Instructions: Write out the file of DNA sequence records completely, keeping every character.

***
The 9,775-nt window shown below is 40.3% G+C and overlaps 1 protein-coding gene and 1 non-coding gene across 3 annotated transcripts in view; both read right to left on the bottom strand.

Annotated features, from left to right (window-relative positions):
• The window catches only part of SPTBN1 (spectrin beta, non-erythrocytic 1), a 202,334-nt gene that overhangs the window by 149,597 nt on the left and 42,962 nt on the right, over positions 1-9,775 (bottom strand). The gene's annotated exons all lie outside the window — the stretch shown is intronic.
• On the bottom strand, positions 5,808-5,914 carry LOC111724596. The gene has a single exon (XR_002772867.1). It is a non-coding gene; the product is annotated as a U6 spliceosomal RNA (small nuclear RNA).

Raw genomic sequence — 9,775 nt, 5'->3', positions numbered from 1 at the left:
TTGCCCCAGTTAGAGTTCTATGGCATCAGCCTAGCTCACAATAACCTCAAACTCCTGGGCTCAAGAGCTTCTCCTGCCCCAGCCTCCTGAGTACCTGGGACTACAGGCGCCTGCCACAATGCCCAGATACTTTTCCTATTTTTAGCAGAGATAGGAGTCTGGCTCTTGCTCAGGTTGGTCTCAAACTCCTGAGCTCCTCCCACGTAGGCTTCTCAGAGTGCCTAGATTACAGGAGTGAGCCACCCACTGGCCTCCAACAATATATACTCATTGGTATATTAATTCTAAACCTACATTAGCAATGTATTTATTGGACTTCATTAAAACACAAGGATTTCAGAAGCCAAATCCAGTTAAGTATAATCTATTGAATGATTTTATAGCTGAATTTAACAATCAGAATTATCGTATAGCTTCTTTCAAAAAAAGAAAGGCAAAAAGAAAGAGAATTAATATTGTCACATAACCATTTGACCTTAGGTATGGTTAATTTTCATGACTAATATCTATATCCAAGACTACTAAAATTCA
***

The 9,775-nt window shown below is 40.3% G+C and overlaps 1 protein-coding gene and 1 non-coding gene across 3 annotated transcripts in view; both read right to left on the bottom strand.

Annotated features, from left to right (window-relative positions):
• The window catches only part of SPTBN1 (spectrin beta, non-erythrocytic 1), a 202,334-nt gene that overhangs the window by 149,597 nt on the left and 42,962 nt on the right, over positions 1-9,775 (bottom strand). The gene's annotated exons all lie outside the window — the stretch shown is intronic.
• On the bottom strand, positions 5,808-5,914 carry LOC111724596. The gene has a single exon (XR_002772867.1). It is a non-coding gene; the product is annotated as a U6 spliceosomal RNA (small nuclear RNA).

Raw genomic sequence — 9,775 nt, 5'->3', positions numbered from 1 at the left:
TTGCCCCAGTTAGAGTTCTATGGCATCAGCCTAGCTCACAATAACCTCAAACTCCTGGGCTCAAGAGCTTCTCCTGCCCCAGCCTCCTGAGTACCTGGGACTACAGGCGCCTGCCACAATGCCCAGATACTTTTCCTATTTTTAGCAGAGATAGGAGTCTGGCTCTTGCTCAGGTTGGTCTCAAACTCCTGAGCTCCTCCCACGTAGGCTTCTCAGAGTGCCTAGATTACAGGAGTGAGCCACCCACTGGCCTCCAACAATATATACTCATTGGTATATTAATTCTAAACCTACATTAGCAATGTATTTATTGGACTTCATTAAAACACAAGGATTTCAGAAGCCAAATCCAGTTAAGTATAATCTATTGAATGATTTTATAGCTGAATTTAACAATCAGAATTATCGTATAGCTTCTTTCAAAAAAAGAAAGGCAAAAAGAAAGAGAATTAATATTGTCACATAACCATTTGACCTTAGGTATGGTTAATTTTCATGACTAATATCTATATCCAAGACTACTAAAATTCA